The bookstores around Dupont Circle were calling, especially Second Story Books, which is the largest used bookstore in Washington. We headed back there and spent an hour or so there. I bought one $20 Updike book of short stories there but the prices were high and the philosophy liberal. Around the store Taro cards were posted. The sexuality section was larger than the religious section. We moved on to Kramer’s, where Mark succumbed to three books and paid some $50 and Sandy bought two books and $30. I escaped without financial damage.We never did make it to the huge chain “Books-a-Million”. One can afford to be selective in such a bookish environment.

We arrived for the 8:30am tour of the Library of Congress just in time. The docent gave us an hour tour of the joint, which was nothing to sneeze at. I had been it already though, so it necessarily lost some of its punch. Lots of mythological figures and lots of unattributed inscripted quotes, which that first librarian, like many librarians after him, preferred we look up on our own.

The tour started 15 mins late and we had Arlington Cemetery planned so time was surreally tight. If I wanted to get down on that Reader’s Room floor I would have to accomplish something this side of “Mission Impossible” – I would have 15 minutes to get to the Madison building and get my credentials (apparently to discourage would-be Walter Mittys, they make getting on to the Reading Room floor as difficult as possible, but that only spurred me on). I ran through a tunnel between the buildings (fortunately there were many signs, though the distance was pretty good) and found room LM-140 where approvals to access the Reading Room are granted. There I waited in two different lines, one to show my driver’s license and acquire the form, a second to fill the form out and have a picture ID taken. After 15 minutes, I have the picture ID required to get on the Reading Room floor. I hurry to the floor but am denied. I have my coat with me. I ask if I can leave my coat at the security desk and the guard says
no, you have to check it. I run like hell up the stairs to the coatcheck. No one there. I realize I can just take them to Sandy and Mark, in fact I have to take it to Sandy and Mark since I am late from when I agreed to meet them. The maze-like quality of the building is now discovered, since the closest stairs and elevator do not take you to the Visitor’s Center. As they say, you can’t get there from here. I was in a no-man’s land where scholars tread, not where the visitors visit, and never the twain shall meet. There were other reading rooms here, off-limit reading rooms that held vistas of old bindings climbing to the ceilings. After asking directions a couple times I do make it to the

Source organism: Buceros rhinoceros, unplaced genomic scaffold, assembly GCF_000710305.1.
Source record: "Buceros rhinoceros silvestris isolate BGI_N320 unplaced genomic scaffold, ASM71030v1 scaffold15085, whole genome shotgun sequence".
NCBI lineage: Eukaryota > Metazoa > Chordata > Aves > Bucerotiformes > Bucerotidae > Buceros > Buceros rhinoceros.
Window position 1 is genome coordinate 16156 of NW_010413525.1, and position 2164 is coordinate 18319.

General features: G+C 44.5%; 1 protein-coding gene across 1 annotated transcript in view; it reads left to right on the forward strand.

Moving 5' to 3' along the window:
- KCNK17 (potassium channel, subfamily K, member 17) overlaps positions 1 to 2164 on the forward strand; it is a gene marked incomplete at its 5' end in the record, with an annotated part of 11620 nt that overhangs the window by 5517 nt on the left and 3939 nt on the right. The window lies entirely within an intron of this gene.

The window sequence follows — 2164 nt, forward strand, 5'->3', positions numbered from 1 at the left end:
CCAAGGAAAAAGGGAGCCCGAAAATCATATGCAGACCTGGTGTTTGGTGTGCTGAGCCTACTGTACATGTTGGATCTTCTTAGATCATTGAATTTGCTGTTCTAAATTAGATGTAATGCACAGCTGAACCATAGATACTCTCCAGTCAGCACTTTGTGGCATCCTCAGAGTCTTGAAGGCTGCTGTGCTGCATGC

visitor center. I ask to at least go in the revered Reading Room (RR) since I have the pass after all...

I walked guiltily by the big imposing reference desk and librarian sitting there. To call it a desk would be to insult it; it was not a desk so much as a fortress, a large circular nautilus with a back some some seven feet tall (such that I could not see the far side of desks). I wondered around, amused by the marble water fountain there and taking a drink of it as if that were the purpose of this meander. I settled into a desk and sat in a surprising quantity of natural light, the sun coming in through the stained glass windows of the cupola above. The library was, in fact, designed to be used without aid of artificial light at all. An immense Victorian-style clock hung at one end. Collossal figures of history in the form of statues surrounded the stories above me. I sat as in a trance. I walked to the other side, as if my trip to Washington would be incomplete if I’d only seen the RR from the west side. I could smell the books, the stacks were right there though off-limits (even patrons of the RR are not allowed in the stacks – you have to request books and they are brought to you). The books smelled old, the half-mildewed scent I associate at the large huge booksales at OSU's library. I wondered if some were like that in Jefferson’s time, if any of his old books smelled that way. The researchers researched – there were perhaps a half-dozen of them. I studied my hand and then a printed map of the LOC.